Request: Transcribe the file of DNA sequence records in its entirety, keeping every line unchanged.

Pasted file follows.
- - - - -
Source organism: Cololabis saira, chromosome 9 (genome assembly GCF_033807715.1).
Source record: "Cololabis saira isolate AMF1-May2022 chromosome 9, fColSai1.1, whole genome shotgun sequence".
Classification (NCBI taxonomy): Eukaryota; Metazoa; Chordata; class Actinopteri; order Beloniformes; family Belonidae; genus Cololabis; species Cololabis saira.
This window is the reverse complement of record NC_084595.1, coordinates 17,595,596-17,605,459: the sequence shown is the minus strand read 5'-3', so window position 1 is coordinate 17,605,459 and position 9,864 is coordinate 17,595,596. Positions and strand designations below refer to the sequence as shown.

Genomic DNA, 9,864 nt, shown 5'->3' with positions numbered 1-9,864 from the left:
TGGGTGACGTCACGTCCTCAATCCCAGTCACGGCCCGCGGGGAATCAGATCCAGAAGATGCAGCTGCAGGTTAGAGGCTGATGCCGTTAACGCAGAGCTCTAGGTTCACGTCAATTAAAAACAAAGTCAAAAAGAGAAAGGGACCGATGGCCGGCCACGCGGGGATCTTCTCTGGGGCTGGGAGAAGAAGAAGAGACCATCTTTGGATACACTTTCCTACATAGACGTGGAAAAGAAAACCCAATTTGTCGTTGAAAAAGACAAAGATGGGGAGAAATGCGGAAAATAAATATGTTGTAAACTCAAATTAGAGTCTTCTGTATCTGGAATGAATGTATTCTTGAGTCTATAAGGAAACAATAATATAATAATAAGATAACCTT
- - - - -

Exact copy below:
Source organism: Cololabis saira, chromosome 9 (genome assembly GCF_033807715.1).
Source record: "Cololabis saira isolate AMF1-May2022 chromosome 9, fColSai1.1, whole genome shotgun sequence".
Classification (NCBI taxonomy): Eukaryota; Metazoa; Chordata; class Actinopteri; order Beloniformes; family Belonidae; genus Cololabis; species Cololabis saira.
This window is the reverse complement of record NC_084595.1, coordinates 17,595,596-17,605,459: the sequence shown is the minus strand read 5'-3', so window position 1 is coordinate 17,605,459 and position 9,864 is coordinate 17,595,596. Positions and strand designations below refer to the sequence as shown.

Genomic DNA, 9,864 nt, shown 5'->3' with positions numbered 1-9,864 from the left:
TGGGTGACGTCACGTCCTCAATCCCAGTCACGGCCCGCGGGGAATCAGATCCAGAAGATGCAGCTGCAGGTTAGAGGCTGATGCCGTTAACGCAGAGCTCTAGGTTCACGTCAATTAAAAACAAAGTCAAAAAGAGAAAGGGACCGATGGCCGGCCACGCGGGGATCTTCTCTGGGGCTGGGAGAAGAAGAAGAGACCATCTTTGGATACACTTTCCTACATAGACGTGGAAAAGAAAACCCAATTTGTCGTTGAAAAAGACAAAGATGGGGAGAAATGCGGAAAATAAATATGTTGTAAACTCAAATTAGAGTCTTCTGTATCTGGAATGAATGTATTCTTGAGTCTATAAGGAAACAATAATATAATAATAAGATAACCTT